There was something about the woman that had captured his imagination. He could not put his finger on it, but it was very real and puzzled him deeply. Animal attraction, maybe? He tried to shrug the thoughts off, but they remained, haunting the corners of his mind. If only he had been able to meet her under different circumstances…. Ron shook his head and nearly laughed. Who was he kidding? He was old enough to be her father, likely.

But this day that had begun so typically took a sharp twist when he arrived home. Hung on the doorknob of his house was a single red rose and a card, which smelled of the sweetest perfume and read, "Please allow me to thank you properly for your kind intervention. Come to dinner tonight at 7." Her address and name followed. She had signed it simply Denise. Ron stood staring for a long moment and then lifted first the card, then the rose to his nose and closing his eyes, inhaled the intermingled sweet fragrances. It was absolutely intoxicating and flooded his senses to the exclusion of everything else. This intense emotional trigger was almost too much for him as tears began to well in his eyes.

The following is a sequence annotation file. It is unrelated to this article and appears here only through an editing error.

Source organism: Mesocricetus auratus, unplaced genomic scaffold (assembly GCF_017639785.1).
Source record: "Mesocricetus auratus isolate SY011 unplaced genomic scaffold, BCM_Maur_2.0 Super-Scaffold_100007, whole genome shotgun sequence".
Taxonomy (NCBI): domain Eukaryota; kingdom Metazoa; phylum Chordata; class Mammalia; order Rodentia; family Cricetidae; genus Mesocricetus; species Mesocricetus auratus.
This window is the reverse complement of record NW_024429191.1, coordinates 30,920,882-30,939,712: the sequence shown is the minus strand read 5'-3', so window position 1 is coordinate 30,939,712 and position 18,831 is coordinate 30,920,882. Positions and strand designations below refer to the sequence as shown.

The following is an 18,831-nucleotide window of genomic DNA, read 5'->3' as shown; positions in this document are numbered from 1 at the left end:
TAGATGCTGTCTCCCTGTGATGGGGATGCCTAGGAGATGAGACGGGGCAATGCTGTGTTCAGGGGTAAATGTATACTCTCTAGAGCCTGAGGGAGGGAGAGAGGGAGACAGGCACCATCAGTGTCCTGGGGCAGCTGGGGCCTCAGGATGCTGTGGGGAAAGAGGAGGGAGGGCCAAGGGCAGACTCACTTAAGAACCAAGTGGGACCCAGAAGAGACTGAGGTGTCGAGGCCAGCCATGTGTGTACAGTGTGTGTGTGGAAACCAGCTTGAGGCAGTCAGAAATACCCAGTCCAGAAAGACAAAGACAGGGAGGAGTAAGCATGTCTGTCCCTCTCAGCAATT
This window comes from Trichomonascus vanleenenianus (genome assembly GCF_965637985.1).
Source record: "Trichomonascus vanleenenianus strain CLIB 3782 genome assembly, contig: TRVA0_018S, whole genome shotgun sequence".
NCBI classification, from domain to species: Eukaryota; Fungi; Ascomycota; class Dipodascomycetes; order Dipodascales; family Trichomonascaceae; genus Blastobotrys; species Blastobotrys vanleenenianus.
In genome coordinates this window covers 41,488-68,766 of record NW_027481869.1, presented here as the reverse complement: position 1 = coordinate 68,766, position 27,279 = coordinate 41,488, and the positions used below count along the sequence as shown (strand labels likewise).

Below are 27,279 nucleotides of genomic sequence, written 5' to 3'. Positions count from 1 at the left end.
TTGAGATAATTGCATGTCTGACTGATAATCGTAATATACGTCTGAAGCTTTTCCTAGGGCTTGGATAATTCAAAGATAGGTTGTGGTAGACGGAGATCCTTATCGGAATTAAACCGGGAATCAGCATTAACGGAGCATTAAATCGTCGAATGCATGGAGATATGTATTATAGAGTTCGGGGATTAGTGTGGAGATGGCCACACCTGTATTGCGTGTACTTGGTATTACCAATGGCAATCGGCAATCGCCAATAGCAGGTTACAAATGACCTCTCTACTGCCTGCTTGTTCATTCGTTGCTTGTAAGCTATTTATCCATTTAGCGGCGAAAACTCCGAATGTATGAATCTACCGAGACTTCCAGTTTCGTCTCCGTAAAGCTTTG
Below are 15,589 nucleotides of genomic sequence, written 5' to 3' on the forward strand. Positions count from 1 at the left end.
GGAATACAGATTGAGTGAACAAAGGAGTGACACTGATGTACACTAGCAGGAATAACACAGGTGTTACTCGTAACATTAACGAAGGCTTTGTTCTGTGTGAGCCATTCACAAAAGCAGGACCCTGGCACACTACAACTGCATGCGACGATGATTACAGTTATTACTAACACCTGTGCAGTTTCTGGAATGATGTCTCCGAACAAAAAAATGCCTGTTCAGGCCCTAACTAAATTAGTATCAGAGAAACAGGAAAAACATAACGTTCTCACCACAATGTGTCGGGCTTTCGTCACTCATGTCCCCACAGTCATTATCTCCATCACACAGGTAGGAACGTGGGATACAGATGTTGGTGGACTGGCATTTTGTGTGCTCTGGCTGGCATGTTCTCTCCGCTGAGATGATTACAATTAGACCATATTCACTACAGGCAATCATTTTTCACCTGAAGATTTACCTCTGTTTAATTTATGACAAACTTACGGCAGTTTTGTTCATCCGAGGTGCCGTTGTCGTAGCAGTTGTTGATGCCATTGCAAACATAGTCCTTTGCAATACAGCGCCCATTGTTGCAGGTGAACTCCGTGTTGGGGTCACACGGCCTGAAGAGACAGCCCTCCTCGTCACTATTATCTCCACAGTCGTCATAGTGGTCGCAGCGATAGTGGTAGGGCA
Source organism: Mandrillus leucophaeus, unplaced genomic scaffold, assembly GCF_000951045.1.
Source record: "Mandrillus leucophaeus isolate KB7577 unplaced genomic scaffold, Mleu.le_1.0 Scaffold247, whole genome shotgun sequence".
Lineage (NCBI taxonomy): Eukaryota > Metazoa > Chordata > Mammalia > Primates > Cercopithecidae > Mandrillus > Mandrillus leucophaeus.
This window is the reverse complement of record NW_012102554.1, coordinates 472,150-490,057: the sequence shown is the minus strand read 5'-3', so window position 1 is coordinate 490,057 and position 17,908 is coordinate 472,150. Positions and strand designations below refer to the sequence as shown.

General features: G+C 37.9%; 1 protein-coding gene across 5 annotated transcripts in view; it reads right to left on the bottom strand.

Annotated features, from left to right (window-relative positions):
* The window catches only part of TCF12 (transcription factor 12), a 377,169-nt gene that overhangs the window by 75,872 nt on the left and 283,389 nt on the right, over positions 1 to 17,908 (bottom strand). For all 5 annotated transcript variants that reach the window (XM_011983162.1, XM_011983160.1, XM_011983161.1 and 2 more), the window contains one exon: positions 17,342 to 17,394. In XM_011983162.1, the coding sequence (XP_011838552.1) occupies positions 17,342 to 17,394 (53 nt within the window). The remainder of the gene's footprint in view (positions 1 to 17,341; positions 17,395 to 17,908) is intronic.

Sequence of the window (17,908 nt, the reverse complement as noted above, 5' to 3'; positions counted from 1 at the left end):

“Oh, you are home.” A car door slammed unexpectedly behind him. “I thought I had missed you.”

The voice surprised him momentarily. It was the woman that had been with her…with Denise…at the diner. She was coming up the steps to his house, smiling comfortably. Ron forced himself to recover quickly and regain his composure.

“I’m Barbara, a friend of Denise’s. I was just getting ready to leave after I put that card on your door, but I saw you here and thought I should talk to you instead.”